Jainism: Origin, Doctrines, Spread, and Causes of Decline

Cause of origin:

The primary cause of the origin of the religion was the religious unrest in India in the 6th Century B.C. In society, many complex rituals and sacrifices were advocated during the Later Vedic period which was not acceptable to the common people.

The sacrificial ceremonies were too expansive, and the superstitious beliefs and mantras confused people. These are not easily understood by all people.

The Brahmans stated themselves as upper Varna with the highest status in society and demanded several privileges, including those of receiving gifts and exemption from taxation and punishment.

  • In the Varna hierarchy the Kshatriya ranked second, they fought and governed, and lived on the taxes collected from the peasants.
  • The Vaishyas were engaged in agriculture, cattle-rearing, and trade. They were principal taxpayers, and the Sudras were meant for serving the three higher Varnas.
  • The Vaishyas wanted to enhance their social condition, therefore they began to extend support to Buddhism and Jainism.
  • The higher Varna was more privileged and purer; the lower Varna of an offender, the more severe the punishment scribed for him.

Thus, these systems naturally divided society and generated tensions. The Kshatriyas reacted strongly against the ritualistic domination of the Brahmans, this seem to had a movement against the Varna system.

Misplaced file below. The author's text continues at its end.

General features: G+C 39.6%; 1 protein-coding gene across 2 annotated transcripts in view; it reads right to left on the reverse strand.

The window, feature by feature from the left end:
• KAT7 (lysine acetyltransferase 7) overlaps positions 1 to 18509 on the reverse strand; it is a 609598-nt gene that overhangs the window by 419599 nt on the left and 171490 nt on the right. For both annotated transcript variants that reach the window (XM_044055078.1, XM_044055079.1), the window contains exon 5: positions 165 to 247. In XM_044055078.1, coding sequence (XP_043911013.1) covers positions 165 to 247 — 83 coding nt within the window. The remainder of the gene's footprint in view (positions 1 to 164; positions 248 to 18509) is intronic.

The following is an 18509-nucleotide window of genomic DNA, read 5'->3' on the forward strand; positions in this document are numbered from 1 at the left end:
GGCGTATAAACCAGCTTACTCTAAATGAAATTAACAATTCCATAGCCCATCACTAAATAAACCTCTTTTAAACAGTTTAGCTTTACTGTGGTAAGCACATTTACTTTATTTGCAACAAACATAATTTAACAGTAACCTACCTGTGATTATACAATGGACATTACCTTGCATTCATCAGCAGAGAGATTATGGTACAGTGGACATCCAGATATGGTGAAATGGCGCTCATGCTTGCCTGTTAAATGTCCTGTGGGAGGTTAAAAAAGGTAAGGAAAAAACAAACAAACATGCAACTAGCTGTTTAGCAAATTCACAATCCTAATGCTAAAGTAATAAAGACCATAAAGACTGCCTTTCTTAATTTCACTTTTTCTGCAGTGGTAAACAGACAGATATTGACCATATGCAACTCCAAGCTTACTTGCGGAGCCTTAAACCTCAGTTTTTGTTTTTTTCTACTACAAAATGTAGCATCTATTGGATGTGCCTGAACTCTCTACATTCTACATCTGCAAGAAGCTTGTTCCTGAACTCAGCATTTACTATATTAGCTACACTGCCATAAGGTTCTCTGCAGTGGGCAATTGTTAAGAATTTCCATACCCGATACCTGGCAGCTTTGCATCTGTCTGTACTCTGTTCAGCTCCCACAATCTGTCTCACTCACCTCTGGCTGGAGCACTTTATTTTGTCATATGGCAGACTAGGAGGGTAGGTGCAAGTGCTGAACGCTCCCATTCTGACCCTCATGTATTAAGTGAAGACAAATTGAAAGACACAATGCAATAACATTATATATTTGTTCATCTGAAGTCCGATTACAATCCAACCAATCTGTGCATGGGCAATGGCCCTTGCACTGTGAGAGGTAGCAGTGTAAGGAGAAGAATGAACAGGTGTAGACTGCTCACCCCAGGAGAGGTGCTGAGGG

On the other hand, Buddhism and Jainism did not give any importance to the Varna system.

So these religious, social, and economic factors also contributed to the rise of new religions like Buddhism and Jainism.

Mind Map of Jainism UPSC EXAMs, Jainism origin, rise and causes of decline

Mind Map of Jainism

List of 24 Tirthankars and their symbol:
S. N. Name of Tirthankars Symbol
1 Rishabhnath (Adinath) Bull
2 Ajitnath Elephant
3 Sambhav Nath Horse
4 Abhinandan Nath Monkey
5 Sumatinath Curlew
6 Padmaprabha Red Lotus
7 Suparshavnath Svastika
8 Chandra Prabha Crescent
9 Pushpadanta (suvidhinath) Dolphin
10 Shitalnath Wishing Tree
11 Shreyamsanath Garuda
12 Vasupujya Buffalo
13 Vimalnath Bear
14 Anantanath Bear
15 Dharmanath Vajardanda
16 Shantinath Deer
17 Kunthunath Goat
18 Aranath Fish
19 Malinath Water pot
20 Munisuvarta Tortoise
21 Naminath Blue Lotus
22 Aristnemi Conch
23 Parshvanath Serpent
24 Mahavira (Vardhamana) Lion

Insights of Life of Vardhamana Mahavira: (540-468 B.C)

Vardhaman Mahavira was the 24th Tirthankar of Jain tradition.

The first Tirthankara is believed to be Rishabhdeva who was born in Ayodhya. Prashvanath was the 23rd Tirthankara who was born in Varanasi.